Today’s wordification talks about the gentle care that many users of the English language display when addressing something that you want. Most of the time you don’t even know that you want it, but they’ll point you to it. It’s a mode of expressing that I have mostly encountered in North America.
The word in this case is: you’ll want. When you drive somewhere and someone is next to you, pointing where to go, it is common to hear “you’ll want to go left here”. (Unless you’ll want to go right, or straight on, depending on the situation of course.) There is no question about it, you will want to go that way, even if you don’t want to (but no one bothers to ask about that).
The point that the speaker wants (!) to make of course is that you need to, must, should or have to go in that direction. Otherwise you won’t reach your destination. I keep being surprised by the carefulness that so many people feel they have to (or will want to?) display when directing something. What’s wrong with saying you ‘have to’, or ‘need to’ do something? Why ‘will you want’ something? Is this a form of deranged political correctness? (Excuse me for this error, political correctness is already deranged.)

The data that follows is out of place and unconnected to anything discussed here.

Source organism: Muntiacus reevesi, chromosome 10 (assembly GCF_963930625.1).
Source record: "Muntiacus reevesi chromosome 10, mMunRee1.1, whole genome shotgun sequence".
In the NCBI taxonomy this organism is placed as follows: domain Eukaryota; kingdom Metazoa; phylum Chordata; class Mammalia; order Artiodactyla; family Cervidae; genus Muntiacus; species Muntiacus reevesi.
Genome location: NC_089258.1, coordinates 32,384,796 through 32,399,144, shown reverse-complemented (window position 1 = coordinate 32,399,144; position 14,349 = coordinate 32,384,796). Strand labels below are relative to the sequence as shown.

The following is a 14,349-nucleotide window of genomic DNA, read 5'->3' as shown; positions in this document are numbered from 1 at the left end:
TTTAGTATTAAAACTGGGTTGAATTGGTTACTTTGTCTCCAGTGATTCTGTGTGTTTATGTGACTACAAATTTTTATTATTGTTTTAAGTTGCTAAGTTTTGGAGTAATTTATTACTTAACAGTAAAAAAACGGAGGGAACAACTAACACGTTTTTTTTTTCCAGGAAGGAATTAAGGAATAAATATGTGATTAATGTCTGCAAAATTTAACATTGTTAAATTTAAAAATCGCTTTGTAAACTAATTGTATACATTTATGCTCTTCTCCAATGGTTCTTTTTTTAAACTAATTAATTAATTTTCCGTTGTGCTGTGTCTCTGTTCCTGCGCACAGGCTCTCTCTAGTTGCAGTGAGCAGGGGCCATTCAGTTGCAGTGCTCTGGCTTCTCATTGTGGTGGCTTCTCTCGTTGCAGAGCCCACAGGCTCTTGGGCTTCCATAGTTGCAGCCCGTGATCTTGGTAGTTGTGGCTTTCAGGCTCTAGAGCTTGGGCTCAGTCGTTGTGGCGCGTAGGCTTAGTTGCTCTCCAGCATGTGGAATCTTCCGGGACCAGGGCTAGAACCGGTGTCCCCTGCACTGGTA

I sincerely hope that this way of expressing oneself doesn’t get any worse than what we’ll want, because if we ‘might consider the option to agree with the idea of maybe wanting to turn into this or that direction, unless you desire to discuss this option and weigh it against potential alternatives‘, we’ll shoot past our goals more and more…